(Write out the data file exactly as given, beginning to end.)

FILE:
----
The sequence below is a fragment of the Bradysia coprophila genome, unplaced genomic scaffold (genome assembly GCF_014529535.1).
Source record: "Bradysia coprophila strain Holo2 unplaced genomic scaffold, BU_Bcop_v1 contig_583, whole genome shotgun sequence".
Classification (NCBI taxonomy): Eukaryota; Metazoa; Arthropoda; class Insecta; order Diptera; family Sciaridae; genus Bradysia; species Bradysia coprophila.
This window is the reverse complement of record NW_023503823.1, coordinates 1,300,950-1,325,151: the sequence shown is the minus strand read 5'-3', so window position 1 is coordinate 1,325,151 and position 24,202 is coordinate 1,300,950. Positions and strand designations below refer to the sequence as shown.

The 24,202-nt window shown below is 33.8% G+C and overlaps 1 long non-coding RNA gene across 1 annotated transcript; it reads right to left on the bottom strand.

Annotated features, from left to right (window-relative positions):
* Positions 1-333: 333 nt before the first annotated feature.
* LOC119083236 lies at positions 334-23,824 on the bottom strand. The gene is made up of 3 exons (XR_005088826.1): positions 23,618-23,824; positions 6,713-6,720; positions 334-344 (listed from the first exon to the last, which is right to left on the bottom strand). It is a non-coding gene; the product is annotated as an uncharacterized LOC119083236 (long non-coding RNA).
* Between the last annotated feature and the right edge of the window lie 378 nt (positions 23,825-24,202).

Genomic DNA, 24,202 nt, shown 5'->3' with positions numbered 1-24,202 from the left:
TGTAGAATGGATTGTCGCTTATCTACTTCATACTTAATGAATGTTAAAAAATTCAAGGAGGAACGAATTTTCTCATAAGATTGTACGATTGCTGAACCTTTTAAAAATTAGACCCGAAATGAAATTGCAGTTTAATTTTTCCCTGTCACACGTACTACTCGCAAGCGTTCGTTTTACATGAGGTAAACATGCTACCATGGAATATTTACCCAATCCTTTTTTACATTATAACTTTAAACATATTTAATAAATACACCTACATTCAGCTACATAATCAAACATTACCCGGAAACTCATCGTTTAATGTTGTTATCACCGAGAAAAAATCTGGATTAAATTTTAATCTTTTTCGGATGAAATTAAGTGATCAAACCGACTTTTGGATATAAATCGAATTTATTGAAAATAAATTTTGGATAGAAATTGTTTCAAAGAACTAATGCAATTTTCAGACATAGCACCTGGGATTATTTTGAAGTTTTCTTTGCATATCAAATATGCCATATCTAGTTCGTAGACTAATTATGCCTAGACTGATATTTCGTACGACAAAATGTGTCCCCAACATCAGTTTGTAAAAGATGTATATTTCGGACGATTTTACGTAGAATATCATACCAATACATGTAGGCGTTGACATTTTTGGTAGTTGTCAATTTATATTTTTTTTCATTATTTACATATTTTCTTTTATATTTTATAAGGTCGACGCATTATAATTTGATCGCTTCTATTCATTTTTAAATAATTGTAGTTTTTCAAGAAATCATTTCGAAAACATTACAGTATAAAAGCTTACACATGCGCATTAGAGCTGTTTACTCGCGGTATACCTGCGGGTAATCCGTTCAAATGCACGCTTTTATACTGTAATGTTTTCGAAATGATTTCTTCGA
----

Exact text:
The sequence below is a fragment of the Bradysia coprophila genome, unplaced genomic scaffold (genome assembly GCF_014529535.1).
Source record: "Bradysia coprophila strain Holo2 unplaced genomic scaffold, BU_Bcop_v1 contig_583, whole genome shotgun sequence".
Classification (NCBI taxonomy): Eukaryota; Metazoa; Arthropoda; class Insecta; order Diptera; family Sciaridae; genus Bradysia; species Bradysia coprophila.
This window is the reverse complement of record NW_023503823.1, coordinates 1,300,950-1,325,151: the sequence shown is the minus strand read 5'-3', so window position 1 is coordinate 1,325,151 and position 24,202 is coordinate 1,300,950. Positions and strand designations below refer to the sequence as shown.

The 24,202-nt window shown below is 33.8% G+C and overlaps 1 long non-coding RNA gene across 1 annotated transcript; it reads right to left on the bottom strand.

Annotated features, from left to right (window-relative positions):
* Positions 1-333: 333 nt before the first annotated feature.
* LOC119083236 lies at positions 334-23,824 on the bottom strand. The gene is made up of 3 exons (XR_005088826.1): positions 23,618-23,824; positions 6,713-6,720; positions 334-344 (listed from the first exon to the last, which is right to left on the bottom strand). It is a non-coding gene; the product is annotated as an uncharacterized LOC119083236 (long non-coding RNA).
* Between the last annotated feature and the right edge of the window lie 378 nt (positions 23,825-24,202).

Genomic DNA, 24,202 nt, shown 5'->3' with positions numbered 1-24,202 from the left:
TGTAGAATGGATTGTCGCTTATCTACTTCATACTTAATGAATGTTAAAAAATTCAAGGAGGAACGAATTTTCTCATAAGATTGTACGATTGCTGAACCTTTTAAAAATTAGACCCGAAATGAAATTGCAGTTTAATTTTTCCCTGTCACACGTACTACTCGCAAGCGTTCGTTTTACATGAGGTAAACATGCTACCATGGAATATTTACCCAATCCTTTTTTACATTATAACTTTAAACATATTTAATAAATACACCTACATTCAGCTACATAATCAAACATTACCCGGAAACTCATCGTTTAATGTTGTTATCACCGAGAAAAAATCTGGATTAAATTTTAATCTTTTTCGGATGAAATTAAGTGATCAAACCGACTTTTGGATATAAATCGAATTTATTGAAAATAAATTTTGGATAGAAATTGTTTCAAAGAACTAATGCAATTTTCAGACATAGCACCTGGGATTATTTTGAAGTTTTCTTTGCATATCAAATATGCCATATCTAGTTCGTAGACTAATTATGCCTAGACTGATATTTCGTACGACAAAATGTGTCCCCAACATCAGTTTGTAAAAGATGTATATTTCGGACGATTTTACGTAGAATATCATACCAATACATGTAGGCGTTGACATTTTTGGTAGTTGTCAATTTATATTTTTTTTCATTATTTACATATTTTCTTTTATATTTTATAAGGTCGACGCATTATAATTTGATCGCTTCTATTCATTTTTAAATAATTGTAGTTTTTCAAGAAATCATTTCGAAAACATTACAGTATAAAAGCTTACACATGCGCATTAGAGCTGTTTACTCGCGGTATACCTGCGGGTAATCCGTTCAAATGCACGCTTTTATACTGTAATGTTTTCGAAATGATTTCTTCGA